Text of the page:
If you are considering a career in management accounting, then we need to chat.
Because the CMA certification is not the only option available.
That’s right, there is another management accounting certification available: the CGMA. So let’s compare CGMA vs CMA:
Many people weigh the relative benefits of CPA versus CMA when deciding which certification would benefit their career the most. CGMA offers a third option. It’s related to a Certified Management Accounting certification, but distinct from it.
The Chartered Global Management Accountant certification is a direct competitor of the CMA. This designation was created in early 2012 and is the brainchild of both the American Institute of Certified Public Accountants (AICPA) and the Chartered Institute of Management Accountants (CIMA).
What makes the CGMA certification different from the CMA and more importantly, which certification is better for you?
Watch this video or keep reading because I’m going to break CGMA vs CMA down for you.
What is CGMA?
CGMA stands for “Chartered Global Management Accountant.” Like CMA, it’s a certification that accountants can obtain to take on a new specialty and open up new career paths.
To become a CGMA designation holder you need to complete the CGMA Finance Leadership Program, as well as pass the exam.
In case you are unaware, the CGMA certification was first instituted in 2012 to promote management accounting in global contexts. You’ll need to meet certain CGMA experience requirements in order to qualify for this designation, just as you need to meet the CMA requirements to become a Certified Management Accountant.
How Much Does a CGMA Exam Cost?
The CGMA exam cost is $325, payable at the time that you register and schedule your exam date. You’ll also need to meet the CGMA experience requirements in order to sign up. You can register on the CGMA website.
There are four annual testing windows, each of which lasts five days. When you register, you’re only allowed to sign up for the next available window, and you cannot reschedule once the registration window has closed.
Once you become a CGMA certificate holder you are required to pay annual membership fee of $395. If you earned your designation through the AICPA route, you must also pay $180 annually in AICPA dues, or $130 if you are also a member of your state society.
CGMA vs CMA: A Brief History
Both the CMA and CGMA are relatively new designations in the world of accounting. While the CPA has been around since the late 1800s, the CMA was established in 1972. It’s goal was to provide individuals with more in depth knowledge and understanding of financial planning and analysis.
What is CMA (Certified Management Accountant)? It’s an accounting designation associated with strategy, analysis, and managerial roles and considerations.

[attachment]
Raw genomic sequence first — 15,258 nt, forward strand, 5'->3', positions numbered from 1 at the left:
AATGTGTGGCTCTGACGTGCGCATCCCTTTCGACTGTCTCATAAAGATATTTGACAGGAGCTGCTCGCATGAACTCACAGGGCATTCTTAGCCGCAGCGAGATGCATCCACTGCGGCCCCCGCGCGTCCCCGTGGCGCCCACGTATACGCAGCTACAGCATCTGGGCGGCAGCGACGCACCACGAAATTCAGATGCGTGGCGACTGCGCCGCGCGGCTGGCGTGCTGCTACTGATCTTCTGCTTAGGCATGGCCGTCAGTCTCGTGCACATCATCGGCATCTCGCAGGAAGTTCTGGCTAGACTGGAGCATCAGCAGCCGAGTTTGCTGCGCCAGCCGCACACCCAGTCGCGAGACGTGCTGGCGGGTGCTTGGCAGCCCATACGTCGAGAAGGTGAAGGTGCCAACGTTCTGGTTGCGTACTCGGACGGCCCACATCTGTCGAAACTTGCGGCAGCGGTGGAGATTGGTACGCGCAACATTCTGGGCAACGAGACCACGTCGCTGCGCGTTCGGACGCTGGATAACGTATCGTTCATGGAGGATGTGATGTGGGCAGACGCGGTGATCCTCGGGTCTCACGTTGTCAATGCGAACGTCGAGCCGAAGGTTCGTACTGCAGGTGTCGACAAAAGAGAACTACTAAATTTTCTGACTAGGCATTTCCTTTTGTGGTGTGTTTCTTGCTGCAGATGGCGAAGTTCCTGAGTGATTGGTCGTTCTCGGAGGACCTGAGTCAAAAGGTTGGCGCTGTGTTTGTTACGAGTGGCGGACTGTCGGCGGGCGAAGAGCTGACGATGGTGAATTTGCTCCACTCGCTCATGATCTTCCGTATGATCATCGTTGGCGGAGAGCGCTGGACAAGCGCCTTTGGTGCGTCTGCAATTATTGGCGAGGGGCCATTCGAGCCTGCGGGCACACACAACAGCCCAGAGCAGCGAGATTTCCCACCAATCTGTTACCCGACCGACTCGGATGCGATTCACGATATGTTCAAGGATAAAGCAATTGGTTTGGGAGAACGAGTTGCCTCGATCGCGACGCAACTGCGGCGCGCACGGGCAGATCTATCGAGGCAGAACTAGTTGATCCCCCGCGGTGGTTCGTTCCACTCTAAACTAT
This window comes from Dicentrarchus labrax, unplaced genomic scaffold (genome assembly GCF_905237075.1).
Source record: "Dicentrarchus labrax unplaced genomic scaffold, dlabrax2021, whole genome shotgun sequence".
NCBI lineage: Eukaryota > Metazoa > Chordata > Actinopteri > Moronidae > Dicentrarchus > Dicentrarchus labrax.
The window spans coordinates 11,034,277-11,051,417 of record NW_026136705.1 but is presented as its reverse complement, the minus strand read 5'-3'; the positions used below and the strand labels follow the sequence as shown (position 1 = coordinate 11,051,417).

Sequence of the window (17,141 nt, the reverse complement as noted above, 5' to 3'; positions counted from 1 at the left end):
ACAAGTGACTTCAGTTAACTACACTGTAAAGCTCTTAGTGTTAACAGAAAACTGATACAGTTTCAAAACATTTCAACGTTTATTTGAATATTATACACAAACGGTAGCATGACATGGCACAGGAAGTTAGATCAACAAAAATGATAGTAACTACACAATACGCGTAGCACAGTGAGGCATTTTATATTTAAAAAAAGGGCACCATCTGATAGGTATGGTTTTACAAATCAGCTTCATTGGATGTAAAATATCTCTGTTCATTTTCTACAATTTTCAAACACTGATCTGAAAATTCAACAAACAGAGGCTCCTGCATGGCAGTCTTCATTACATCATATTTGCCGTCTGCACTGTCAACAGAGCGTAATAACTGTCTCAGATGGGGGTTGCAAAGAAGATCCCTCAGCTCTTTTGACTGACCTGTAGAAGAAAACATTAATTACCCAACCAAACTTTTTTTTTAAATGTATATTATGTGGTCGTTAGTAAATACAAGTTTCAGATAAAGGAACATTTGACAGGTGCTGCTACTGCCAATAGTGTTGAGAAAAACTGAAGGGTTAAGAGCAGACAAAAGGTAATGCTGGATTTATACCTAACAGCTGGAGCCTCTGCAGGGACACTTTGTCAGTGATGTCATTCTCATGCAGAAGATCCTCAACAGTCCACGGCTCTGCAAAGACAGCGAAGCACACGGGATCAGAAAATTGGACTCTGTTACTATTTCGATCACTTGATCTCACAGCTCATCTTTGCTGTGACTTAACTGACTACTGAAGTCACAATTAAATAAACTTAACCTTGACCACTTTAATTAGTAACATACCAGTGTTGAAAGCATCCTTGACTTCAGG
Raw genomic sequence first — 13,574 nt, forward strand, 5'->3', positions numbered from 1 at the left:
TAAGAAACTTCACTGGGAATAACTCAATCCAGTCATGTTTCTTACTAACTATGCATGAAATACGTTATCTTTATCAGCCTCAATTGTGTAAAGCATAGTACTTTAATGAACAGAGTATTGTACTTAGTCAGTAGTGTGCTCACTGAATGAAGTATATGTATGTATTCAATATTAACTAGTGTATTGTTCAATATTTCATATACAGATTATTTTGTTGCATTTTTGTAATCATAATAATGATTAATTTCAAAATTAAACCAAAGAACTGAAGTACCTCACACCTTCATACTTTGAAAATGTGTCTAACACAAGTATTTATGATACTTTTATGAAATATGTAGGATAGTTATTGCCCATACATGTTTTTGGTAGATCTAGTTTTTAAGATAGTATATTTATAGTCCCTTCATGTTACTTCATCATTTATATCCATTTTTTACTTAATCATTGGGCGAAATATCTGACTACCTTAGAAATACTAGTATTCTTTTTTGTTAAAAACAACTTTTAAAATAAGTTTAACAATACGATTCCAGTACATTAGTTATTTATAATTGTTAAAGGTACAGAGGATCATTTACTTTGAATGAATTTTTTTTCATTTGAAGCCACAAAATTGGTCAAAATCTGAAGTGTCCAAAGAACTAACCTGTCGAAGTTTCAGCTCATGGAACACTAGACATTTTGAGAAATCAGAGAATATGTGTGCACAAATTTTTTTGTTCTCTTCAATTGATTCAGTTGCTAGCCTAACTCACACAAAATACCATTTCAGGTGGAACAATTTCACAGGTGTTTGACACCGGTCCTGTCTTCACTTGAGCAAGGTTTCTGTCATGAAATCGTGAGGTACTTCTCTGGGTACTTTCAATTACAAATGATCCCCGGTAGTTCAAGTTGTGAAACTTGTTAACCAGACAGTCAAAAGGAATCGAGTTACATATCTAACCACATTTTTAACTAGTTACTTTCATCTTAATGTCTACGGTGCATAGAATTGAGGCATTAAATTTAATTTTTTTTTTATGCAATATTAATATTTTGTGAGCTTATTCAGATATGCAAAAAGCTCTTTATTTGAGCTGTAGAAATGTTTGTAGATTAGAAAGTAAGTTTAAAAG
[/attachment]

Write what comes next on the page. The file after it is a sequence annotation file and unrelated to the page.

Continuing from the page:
CMA certified professionals are greatly valued in large multinational corporations, but can work in private or public sectors of any size. Their expertise can open doors to so many amazing opportunities!
Even newer than the CMA is the CGMA. Established in January 2012, this designation’s main goal was to build upon the global reach of management accounting.
Because the CGMA was birthed from both AICPA and CIMA, you can earn this designation through either entity, but eligibility and prerequisites vary.
Eligibility and Requirements
As I mentioned above, the eligibility and requirements for earning each designation vary. In comparison to becoming a CGMA, it is much easier to be eligible as a CMA.
To become a CMA you must earn a bachelor’s degree, join the IMA and fulfill their 2-year consecutive work employment requirement, as well as pass the CMA exam. Work experience must be in a managerial role, but can be made up from public or private accounting, consulting, research or teaching.
The Handbook states:
Qualifying experience consists of positions requiring judgments regularly made employing the principles of management accounting and financial management. Such employment includes:
- Preparation of financial statements
- Financial planning and analysis
- Monthly, quarterly, and year-end close
- Auditing (external or internal)
- Budget preparation and reporting
- Manage general ledger and balance sheets
- Company investment decision making
- Costing analysis
- Risk evaluation
- Management information systems analysis
- Management accounting and auditing in government, finance, or industry
- Auditing in public accounting
If you are unsure whether your work experience counts, you can submit a request with the IMA and they will make individual judgement calls.
On the other hand, to join the CGMA you must go through the AICPA or CIMA.
The CIMA pathway is much more similar to the CMA. Candidates must fulfill 3 years of management accounting work experience, be a CIMA member and pass 12 individual CIMA exams.